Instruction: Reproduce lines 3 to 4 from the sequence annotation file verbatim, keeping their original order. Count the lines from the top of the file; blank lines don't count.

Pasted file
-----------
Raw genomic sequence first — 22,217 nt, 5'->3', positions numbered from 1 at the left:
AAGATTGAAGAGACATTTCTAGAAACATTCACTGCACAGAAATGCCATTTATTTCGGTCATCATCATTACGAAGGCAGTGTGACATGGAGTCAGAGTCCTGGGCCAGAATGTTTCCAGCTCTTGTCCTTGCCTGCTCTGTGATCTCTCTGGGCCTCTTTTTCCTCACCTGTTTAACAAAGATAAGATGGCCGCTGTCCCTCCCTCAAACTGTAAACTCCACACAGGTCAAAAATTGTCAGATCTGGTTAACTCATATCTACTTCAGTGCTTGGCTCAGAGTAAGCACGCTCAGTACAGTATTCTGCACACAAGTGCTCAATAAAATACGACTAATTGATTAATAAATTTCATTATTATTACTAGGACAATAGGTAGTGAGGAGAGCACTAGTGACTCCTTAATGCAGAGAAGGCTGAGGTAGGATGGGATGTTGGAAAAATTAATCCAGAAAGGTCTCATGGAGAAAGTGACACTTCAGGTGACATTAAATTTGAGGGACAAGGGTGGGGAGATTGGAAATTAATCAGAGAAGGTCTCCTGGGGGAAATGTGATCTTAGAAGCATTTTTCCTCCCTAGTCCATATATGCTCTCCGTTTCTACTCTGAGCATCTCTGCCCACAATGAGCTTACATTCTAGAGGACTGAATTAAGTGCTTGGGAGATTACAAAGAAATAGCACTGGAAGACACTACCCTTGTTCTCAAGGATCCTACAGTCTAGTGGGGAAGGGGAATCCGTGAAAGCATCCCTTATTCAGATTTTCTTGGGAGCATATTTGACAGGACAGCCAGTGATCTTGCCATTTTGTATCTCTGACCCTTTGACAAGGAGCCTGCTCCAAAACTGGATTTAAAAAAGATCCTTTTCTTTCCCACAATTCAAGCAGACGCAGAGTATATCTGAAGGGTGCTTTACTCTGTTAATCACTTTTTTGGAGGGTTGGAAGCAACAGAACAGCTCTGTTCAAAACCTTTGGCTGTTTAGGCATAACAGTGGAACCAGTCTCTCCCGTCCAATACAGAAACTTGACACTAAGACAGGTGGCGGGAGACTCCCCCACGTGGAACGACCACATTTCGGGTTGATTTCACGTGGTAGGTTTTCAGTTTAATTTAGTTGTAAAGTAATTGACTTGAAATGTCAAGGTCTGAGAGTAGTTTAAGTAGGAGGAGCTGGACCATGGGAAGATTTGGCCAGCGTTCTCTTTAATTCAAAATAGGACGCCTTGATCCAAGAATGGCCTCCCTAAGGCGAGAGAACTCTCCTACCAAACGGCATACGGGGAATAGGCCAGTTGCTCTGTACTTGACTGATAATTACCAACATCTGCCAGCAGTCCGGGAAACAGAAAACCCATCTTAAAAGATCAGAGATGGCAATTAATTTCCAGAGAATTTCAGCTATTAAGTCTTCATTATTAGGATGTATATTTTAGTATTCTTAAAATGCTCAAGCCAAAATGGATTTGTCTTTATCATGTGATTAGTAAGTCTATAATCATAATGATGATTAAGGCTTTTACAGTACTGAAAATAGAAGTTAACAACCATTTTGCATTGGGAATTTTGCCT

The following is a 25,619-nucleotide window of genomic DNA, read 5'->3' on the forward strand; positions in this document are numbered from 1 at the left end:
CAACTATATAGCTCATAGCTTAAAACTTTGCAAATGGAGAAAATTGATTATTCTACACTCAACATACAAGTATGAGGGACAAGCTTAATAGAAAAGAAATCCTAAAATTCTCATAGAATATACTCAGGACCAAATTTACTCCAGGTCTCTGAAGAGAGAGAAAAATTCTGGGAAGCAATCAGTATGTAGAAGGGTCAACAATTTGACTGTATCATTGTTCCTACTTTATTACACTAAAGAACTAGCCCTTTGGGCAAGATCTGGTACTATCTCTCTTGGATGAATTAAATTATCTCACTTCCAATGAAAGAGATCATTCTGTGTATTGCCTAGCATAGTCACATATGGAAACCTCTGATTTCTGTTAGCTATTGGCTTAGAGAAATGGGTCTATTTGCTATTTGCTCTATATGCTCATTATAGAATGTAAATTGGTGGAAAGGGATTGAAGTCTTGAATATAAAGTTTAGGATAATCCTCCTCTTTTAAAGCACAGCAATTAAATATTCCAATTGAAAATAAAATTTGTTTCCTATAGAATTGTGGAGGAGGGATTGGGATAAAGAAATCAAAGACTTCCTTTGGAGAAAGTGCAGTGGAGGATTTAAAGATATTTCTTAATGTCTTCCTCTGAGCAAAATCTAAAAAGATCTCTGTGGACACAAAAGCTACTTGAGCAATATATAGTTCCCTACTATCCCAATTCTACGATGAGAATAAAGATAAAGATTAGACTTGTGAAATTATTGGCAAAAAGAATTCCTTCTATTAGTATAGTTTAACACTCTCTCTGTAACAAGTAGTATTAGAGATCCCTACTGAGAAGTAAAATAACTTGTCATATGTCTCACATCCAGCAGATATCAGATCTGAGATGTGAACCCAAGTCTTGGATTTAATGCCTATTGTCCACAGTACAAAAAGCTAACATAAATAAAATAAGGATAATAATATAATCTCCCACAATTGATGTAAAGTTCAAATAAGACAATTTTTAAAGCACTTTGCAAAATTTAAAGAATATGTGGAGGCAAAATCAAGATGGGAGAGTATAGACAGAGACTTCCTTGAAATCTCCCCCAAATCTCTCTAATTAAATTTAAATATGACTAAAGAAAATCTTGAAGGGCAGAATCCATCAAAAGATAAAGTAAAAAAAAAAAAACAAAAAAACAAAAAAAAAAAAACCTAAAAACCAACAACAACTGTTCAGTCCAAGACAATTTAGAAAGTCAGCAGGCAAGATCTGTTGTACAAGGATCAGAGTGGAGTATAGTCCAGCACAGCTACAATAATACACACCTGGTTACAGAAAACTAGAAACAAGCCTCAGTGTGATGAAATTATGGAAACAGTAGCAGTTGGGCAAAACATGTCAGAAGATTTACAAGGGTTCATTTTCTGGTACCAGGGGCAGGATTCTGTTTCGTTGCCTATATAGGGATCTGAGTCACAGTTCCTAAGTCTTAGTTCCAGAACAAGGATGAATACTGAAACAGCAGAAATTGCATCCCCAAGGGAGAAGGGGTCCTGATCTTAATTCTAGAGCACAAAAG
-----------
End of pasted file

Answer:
The following is a 25,619-nucleotide window of genomic DNA, read 5'->3' on the forward strand; positions in this document are numbered from 1 at the left end:
CAACTATATAGCTCATAGCTTAAAACTTTGCAAATGGAGAAAATTGATTATTCTACACTCAACATACAAGTATGAGGGACAAGCTTAATAGAAAAGAAATCCTAAAATTCTCATAGAATATACTCAGGACCAAATTTACTCCAGGTCTCTGAAGAGAGAGAAAAATTCTGGGAAGCAATCAGTATGTAGAAGGGTCAACAATTTGACTGTATCATTGTTCCTACTTTATTACACTAAAGAACTAGCCCTTTGGGCAAGATCTGGTACTATCTCTCTTGGATGAATTAAATTATCTCACTTCCAATGAAAGAGATCATTCTGTGTATTGCCTAGCATAGTCACATATGGAAACCTCTGATTTCTGTTAGCTATTGGCTTAGAGAAATGGGTCTATTTGCTATTTGCTCTATATGCTCATTATAGAATGTAAATTGGTGGAAAGGGATTGAAGTCTTGAATATAAAGTTTAGGATAATCCTCCTCTTTTAAAGCACAGCAATTAAATATTCCAATTGAAAATAAAATTTGTTTCCTATAGAATTGTGGAGGAGGGATTGGGATAAAGAAATCAAAGACTTCCTTTGGAGAAAGTGCAGTGGAGGATTTAAAGATATTTCTTAATGTCTTCCTCTGAGCAAAATCTAAAAAGATCTCTGTGGACACAAAAGCTACTTGAGCAATATATAGTTCCCTACTATCCCAATTCTACGATGAGAATAAAGATAAAGATTAGACTTGTGAAATTATTGGCAAAAAGAATTCCTTCTATTAGTATAGTTTAACACTCTCTCTGTAACAAGTAGTATTAGAGATCCCTACTGAGAAGTAAAATAACTTGTCATATGTCTCACATCCAGCAGATATCAGATCTGAGATGTGAACCCAAGTCTTGGATTTAATGCCTATTGTCCACAGTACAAAAAGCTAACATAAATAAAATAAGGATAATAATATAATCTCCCACAATTGATGTAAAGTTCAAATAAGACAATTTTTAAAGCACTTTGCAAAATTTAAAGAATATGTGGAGGCAAAATCAAGATGGGAGAGTATAGACAGAGACTTCCTTGAAATCTCCCCCAAATCTCTCTAATTAAATTTAAATATGACTAAAGAAAATCTTGAAGGGCAGAATCCATCAAAAGATAAAGTAAAAAAAAAAAAACAAAAAAACAAAAAAAAAAAAACCTAAAAACCAACAACAACTGTTCAGTCCAAGACAATTTAGAAAGTCAGCAGGCAAGATCTGTTGTACAAGGATCAGAGTGGAGTATAGTCCAGCACAGCTACAATAATACACACCTGGTTACAGAAAACTAGAAACAAGCCTCAGTGTGATGAAATTATGGAAACAGTAGCAGTTGGGCAAAACATGTCAGAAGATTTACAAGGGTTCATTTTCTGGTACCAGGGGCAGGATTCTGTTTCGTTGCCTATATAGGGATCTGAGTCACAGTTCCTAAGTCTTAGTTCCAGAACAAGGATGAATACTGAAACAGCAGAAATTGCATCCCCAAGGGAGAAGGGGTCCTGATCTTAATTCTAGAGCACAAAAG